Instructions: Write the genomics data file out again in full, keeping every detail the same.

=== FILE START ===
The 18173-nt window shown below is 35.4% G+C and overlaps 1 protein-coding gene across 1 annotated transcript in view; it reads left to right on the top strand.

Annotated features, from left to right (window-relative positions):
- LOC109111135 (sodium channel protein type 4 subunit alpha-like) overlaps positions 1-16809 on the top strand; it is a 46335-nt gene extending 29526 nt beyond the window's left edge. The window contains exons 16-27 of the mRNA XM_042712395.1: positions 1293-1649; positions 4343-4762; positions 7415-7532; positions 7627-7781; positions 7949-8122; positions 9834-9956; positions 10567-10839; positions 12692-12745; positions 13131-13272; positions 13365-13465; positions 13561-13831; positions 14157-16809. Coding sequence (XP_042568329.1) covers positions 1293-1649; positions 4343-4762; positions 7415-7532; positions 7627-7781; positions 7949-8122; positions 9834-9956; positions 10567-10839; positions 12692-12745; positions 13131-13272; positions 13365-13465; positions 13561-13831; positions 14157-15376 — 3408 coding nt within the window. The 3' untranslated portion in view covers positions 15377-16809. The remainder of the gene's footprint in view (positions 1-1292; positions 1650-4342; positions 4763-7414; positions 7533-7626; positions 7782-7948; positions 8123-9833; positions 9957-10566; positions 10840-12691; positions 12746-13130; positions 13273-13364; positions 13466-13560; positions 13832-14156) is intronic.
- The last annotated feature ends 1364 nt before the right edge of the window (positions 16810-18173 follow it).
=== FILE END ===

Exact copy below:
The 18173-nt window shown below is 35.4% G+C and overlaps 1 protein-coding gene across 1 annotated transcript in view; it reads left to right on the top strand.

Annotated features, from left to right (window-relative positions):
- LOC109111135 (sodium channel protein type 4 subunit alpha-like) overlaps positions 1-16809 on the top strand; it is a 46335-nt gene extending 29526 nt beyond the window's left edge. The window contains exons 16-27 of the mRNA XM_042712395.1: positions 1293-1649; positions 4343-4762; positions 7415-7532; positions 7627-7781; positions 7949-8122; positions 9834-9956; positions 10567-10839; positions 12692-12745; positions 13131-13272; positions 13365-13465; positions 13561-13831; positions 14157-16809. Coding sequence (XP_042568329.1) covers positions 1293-1649; positions 4343-4762; positions 7415-7532; positions 7627-7781; positions 7949-8122; positions 9834-9956; positions 10567-10839; positions 12692-12745; positions 13131-13272; positions 13365-13465; positions 13561-13831; positions 14157-15376 — 3408 coding nt within the window. The 3' untranslated portion in view covers positions 15377-16809. The remainder of the gene's footprint in view (positions 1-1292; positions 1650-4342; positions 4763-7414; positions 7533-7626; positions 7782-7948; positions 8123-9833; positions 9957-10566; positions 10840-12691; positions 12746-13130; positions 13273-13364; positions 13466-13560; positions 13832-14156) is intronic.
- The last annotated feature ends 1364 nt before the right edge of the window (positions 16810-18173 follow it).